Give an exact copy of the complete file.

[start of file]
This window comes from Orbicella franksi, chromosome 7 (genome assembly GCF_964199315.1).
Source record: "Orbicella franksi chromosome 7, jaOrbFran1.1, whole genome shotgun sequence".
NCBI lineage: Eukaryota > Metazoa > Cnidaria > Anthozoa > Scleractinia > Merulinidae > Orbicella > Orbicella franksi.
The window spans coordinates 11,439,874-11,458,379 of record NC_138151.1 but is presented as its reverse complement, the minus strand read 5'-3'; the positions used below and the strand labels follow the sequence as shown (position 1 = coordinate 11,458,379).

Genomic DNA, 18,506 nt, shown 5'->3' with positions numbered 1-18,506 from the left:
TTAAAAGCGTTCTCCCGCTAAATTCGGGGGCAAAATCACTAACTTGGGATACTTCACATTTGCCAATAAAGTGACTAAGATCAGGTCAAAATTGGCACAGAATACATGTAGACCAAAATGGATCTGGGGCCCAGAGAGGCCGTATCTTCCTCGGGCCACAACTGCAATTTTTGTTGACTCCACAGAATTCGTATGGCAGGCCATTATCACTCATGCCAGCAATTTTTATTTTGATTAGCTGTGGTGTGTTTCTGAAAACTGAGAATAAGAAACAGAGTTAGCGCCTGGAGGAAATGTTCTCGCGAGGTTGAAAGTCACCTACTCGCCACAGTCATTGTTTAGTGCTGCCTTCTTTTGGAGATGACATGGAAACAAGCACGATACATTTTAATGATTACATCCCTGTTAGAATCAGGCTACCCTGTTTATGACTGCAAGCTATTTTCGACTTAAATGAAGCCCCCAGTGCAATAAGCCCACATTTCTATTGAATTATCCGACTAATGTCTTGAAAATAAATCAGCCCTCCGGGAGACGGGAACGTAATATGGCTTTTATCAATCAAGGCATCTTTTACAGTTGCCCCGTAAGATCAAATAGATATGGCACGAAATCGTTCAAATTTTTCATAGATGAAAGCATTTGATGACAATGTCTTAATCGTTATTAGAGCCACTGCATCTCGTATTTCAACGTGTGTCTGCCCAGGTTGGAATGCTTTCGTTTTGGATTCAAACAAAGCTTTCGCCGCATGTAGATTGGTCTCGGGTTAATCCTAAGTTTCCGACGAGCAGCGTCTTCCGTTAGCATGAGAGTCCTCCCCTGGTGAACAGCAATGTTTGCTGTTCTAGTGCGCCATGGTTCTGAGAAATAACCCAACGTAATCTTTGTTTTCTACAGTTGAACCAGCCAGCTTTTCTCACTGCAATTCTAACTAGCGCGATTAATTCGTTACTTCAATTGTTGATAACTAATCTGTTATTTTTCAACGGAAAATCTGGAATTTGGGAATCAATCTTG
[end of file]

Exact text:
This window comes from Orbicella franksi, chromosome 7 (genome assembly GCF_964199315.1).
Source record: "Orbicella franksi chromosome 7, jaOrbFran1.1, whole genome shotgun sequence".
NCBI lineage: Eukaryota > Metazoa > Cnidaria > Anthozoa > Scleractinia > Merulinidae > Orbicella > Orbicella franksi.
The window spans coordinates 11,439,874-11,458,379 of record NC_138151.1 but is presented as its reverse complement, the minus strand read 5'-3'; the positions used below and the strand labels follow the sequence as shown (position 1 = coordinate 11,458,379).

Genomic DNA, 18,506 nt, shown 5'->3' with positions numbered 1-18,506 from the left:
TTAAAAGCGTTCTCCCGCTAAATTCGGGGGCAAAATCACTAACTTGGGATACTTCACATTTGCCAATAAAGTGACTAAGATCAGGTCAAAATTGGCACAGAATACATGTAGACCAAAATGGATCTGGGGCCCAGAGAGGCCGTATCTTCCTCGGGCCACAACTGCAATTTTTGTTGACTCCACAGAATTCGTATGGCAGGCCATTATCACTCATGCCAGCAATTTTTATTTTGATTAGCTGTGGTGTGTTTCTGAAAACTGAGAATAAGAAACAGAGTTAGCGCCTGGAGGAAATGTTCTCGCGAGGTTGAAAGTCACCTACTCGCCACAGTCATTGTTTAGTGCTGCCTTCTTTTGGAGATGACATGGAAACAAGCACGATACATTTTAATGATTACATCCCTGTTAGAATCAGGCTACCCTGTTTATGACTGCAAGCTATTTTCGACTTAAATGAAGCCCCCAGTGCAATAAGCCCACATTTCTATTGAATTATCCGACTAATGTCTTGAAAATAAATCAGCCCTCCGGGAGACGGGAACGTAATATGGCTTTTATCAATCAAGGCATCTTTTACAGTTGCCCCGTAAGATCAAATAGATATGGCACGAAATCGTTCAAATTTTTCATAGATGAAAGCATTTGATGACAATGTCTTAATCGTTATTAGAGCCACTGCATCTCGTATTTCAACGTGTGTCTGCCCAGGTTGGAATGCTTTCGTTTTGGATTCAAACAAAGCTTTCGCCGCATGTAGATTGGTCTCGGGTTAATCCTAAGTTTCCGACGAGCAGCGTCTTCCGTTAGCATGAGAGTCCTCCCCTGGTGAACAGCAATGTTTGCTGTTCTAGTGCGCCATGGTTCTGAGAAATAACCCAACGTAATCTTTGTTTTCTACAGTTGAACCAGCCAGCTTTTCTCACTGCAATTCTAACTAGCGCGATTAATTCGTTACTTCAATTGTTGATAACTAATCTGTTATTTTTCAACGGAAAATCTGGAATTTGGGAATCAATCTTG